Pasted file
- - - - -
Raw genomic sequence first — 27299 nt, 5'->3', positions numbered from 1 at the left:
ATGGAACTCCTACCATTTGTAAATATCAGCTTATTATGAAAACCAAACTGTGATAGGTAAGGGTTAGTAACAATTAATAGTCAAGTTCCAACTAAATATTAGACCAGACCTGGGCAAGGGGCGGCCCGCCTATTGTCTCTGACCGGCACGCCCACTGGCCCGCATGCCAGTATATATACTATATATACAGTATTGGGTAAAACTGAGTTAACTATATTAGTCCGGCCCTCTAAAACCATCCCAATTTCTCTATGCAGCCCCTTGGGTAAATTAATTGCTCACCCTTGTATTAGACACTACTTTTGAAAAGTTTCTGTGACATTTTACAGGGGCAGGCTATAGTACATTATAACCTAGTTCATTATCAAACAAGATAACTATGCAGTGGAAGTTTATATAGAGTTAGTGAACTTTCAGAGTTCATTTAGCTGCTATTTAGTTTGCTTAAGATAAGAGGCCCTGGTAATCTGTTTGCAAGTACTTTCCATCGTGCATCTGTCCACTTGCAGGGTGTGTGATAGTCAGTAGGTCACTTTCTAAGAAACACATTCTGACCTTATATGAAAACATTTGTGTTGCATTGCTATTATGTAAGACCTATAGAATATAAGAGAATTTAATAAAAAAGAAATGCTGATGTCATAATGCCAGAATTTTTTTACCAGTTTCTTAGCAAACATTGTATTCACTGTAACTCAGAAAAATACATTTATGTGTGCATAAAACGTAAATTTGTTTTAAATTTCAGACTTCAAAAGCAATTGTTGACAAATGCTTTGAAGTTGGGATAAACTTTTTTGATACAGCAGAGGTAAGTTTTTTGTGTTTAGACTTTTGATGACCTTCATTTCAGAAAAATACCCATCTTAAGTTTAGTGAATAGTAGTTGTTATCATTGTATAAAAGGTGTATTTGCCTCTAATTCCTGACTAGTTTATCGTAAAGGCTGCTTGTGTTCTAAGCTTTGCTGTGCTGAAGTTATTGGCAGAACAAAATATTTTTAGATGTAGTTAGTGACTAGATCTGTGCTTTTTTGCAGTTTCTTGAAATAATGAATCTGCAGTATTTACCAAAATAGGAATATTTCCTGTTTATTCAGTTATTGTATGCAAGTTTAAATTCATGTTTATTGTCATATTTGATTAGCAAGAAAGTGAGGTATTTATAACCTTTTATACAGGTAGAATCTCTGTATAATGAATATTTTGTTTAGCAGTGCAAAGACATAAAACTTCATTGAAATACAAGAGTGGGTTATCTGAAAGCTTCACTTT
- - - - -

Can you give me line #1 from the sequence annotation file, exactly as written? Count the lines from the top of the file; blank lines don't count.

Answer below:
Raw genomic sequence first — 27299 nt, 5'->3', positions numbered from 1 at the left: